How to do well in the Group Exercise
Group exercises, these days they’re a part of every consultancy’s recruitment process, and rightly so. Companies need to see that you can get on with people, work together in a team and contribute healthily and productively to achieving a goal.
In assessment centres you will come across a variety of any number of scenarios, but when you boil them down, there are really only a few types and I’m sure if you boil them down even further you may even find that there’s only one type of team exercise. So I’ll aim to address the concepts and the overall purpose before illustrating how you might experience them in specific practical instances.
The generic exercise:
- The group size will be between 3-6 people
- You will have to solve a problem and/or reach a unanimous group decision/ conclusion
- In order to do this, you will usually be given aids and supplementary information
- There will be time pressure
What are the assessors looking for:
- Obviously, how you work in a group, what role do you play (leader, facilitator, human lubricant, jerk etc.)
- Do you… understand the task and material so that you are able to make valid insightful contributions to the team goal [make some good points, don’t just summarise and be diplomatic]
- …make assertions and suggestions and back them up with sound reasoning/ evidence
- …lead topics of conversation/ productively exert a degree of control on the team’s approach [let’s do this, let’s do that, what do you guys think, ok great]
- …listen to other’s opinions, evaluate them and respond appropriately [don’t do as I did and say point blank to someone’s face their idea is rubbish-managed to get through but still, there are better ways]
- …use information from team-mates in tandem with your own understanding to contribute constructively
- …encourage others to contribute their ideas
- …organise tasks and people and keep track of time [delegating responsibilities to cover more ground in shorter time may be useful for some tasks]
These are just some of the specific examples I’ve come across and participated in. Please feel free to share your experiences in the comments box and add to this resource. Comments and suggestions more than welcome.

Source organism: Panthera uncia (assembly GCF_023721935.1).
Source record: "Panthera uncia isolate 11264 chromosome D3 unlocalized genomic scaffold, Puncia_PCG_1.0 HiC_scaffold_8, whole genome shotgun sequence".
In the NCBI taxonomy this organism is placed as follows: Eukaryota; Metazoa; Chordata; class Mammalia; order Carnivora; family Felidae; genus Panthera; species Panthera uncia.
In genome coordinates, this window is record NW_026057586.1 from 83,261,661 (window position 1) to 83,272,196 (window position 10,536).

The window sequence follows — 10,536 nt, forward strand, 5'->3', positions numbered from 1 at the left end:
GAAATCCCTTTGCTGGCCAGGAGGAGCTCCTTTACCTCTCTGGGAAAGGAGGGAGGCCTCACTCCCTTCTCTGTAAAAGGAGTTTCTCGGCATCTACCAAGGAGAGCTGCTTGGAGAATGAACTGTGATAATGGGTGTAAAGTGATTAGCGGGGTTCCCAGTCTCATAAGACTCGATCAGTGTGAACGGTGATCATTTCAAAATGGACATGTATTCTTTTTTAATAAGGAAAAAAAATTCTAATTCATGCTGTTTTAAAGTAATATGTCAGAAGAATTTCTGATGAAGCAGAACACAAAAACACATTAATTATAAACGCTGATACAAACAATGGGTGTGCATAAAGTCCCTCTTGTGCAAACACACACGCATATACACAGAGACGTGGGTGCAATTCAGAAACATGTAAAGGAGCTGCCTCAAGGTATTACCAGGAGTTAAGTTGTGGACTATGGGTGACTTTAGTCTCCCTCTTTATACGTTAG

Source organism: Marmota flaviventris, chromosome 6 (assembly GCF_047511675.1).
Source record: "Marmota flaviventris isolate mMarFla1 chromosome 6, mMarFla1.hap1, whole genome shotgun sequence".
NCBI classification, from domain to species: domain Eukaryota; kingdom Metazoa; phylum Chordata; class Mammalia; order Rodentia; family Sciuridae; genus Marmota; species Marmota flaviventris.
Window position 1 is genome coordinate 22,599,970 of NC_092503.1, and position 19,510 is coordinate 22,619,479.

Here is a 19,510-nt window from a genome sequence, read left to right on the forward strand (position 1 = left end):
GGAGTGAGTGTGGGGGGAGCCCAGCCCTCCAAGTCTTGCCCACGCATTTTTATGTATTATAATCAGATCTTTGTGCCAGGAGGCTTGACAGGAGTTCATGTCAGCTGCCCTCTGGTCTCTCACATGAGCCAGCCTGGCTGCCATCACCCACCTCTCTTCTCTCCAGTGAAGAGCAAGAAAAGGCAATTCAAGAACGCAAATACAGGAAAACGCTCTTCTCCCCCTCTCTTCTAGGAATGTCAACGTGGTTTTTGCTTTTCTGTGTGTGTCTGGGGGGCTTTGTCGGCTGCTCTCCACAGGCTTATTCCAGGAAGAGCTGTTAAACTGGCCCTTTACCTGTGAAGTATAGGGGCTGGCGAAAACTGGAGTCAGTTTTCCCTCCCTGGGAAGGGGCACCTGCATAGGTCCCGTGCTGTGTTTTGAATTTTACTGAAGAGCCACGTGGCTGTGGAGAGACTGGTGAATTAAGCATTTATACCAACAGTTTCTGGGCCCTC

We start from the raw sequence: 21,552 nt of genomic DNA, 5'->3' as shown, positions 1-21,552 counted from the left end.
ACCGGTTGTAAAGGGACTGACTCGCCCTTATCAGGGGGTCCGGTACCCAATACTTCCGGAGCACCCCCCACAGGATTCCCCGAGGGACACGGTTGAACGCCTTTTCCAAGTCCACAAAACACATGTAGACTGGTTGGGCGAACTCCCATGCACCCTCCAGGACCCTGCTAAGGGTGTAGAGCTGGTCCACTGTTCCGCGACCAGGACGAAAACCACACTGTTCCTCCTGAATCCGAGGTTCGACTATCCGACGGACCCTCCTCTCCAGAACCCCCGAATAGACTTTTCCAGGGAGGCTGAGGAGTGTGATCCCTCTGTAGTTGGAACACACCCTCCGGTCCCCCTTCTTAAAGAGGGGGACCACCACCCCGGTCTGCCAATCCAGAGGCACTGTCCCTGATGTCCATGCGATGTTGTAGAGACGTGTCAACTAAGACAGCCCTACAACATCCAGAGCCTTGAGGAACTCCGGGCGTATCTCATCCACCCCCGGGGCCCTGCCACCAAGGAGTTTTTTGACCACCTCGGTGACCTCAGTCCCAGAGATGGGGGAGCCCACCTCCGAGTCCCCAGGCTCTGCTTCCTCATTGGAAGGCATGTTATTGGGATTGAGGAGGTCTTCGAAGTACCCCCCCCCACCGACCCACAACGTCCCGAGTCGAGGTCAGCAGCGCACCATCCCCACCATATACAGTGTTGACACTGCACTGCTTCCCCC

1. Recruitment exercise
- Context and Task: you are a senior person and your company is setting up a new office; your first task is to appoint a new manager [variable].
- Information supplied: list of candidates and qualifications; paragraphs of text describing qualifications, universities, skills, peripheral issues [ie. politics, culture, of new location] etc.
- You need to work as a group within a short amount of time and first determine what skills and qualifications and profiles are necessary for the role and what qualities would be beneficial
- The terms may be entirely fictional, so you cannot use prior knowledge but instead must piece together the clues in the information provided to generate a criteria which you then use to decide who you would appoint
2. Problem solving
- This can vary greatly, but a specific problem I’ve come across to give you an example revolves around the Olympic Torch
- The problem: The Olympic Torch travels through 9 countries and each athlete carries it through their native country. After 1 day 13 hours [variable] where is the torch, who is carrying it and what event do they compete in.
- Each team member has a number of information cards: clues with names of athletes, indications of nationalities and travel times etc.
- You can only share the info verbally and must piece together all the clues to come up with an answer.
3. Business case study
- This will be similar to problem solving but focused around a business case.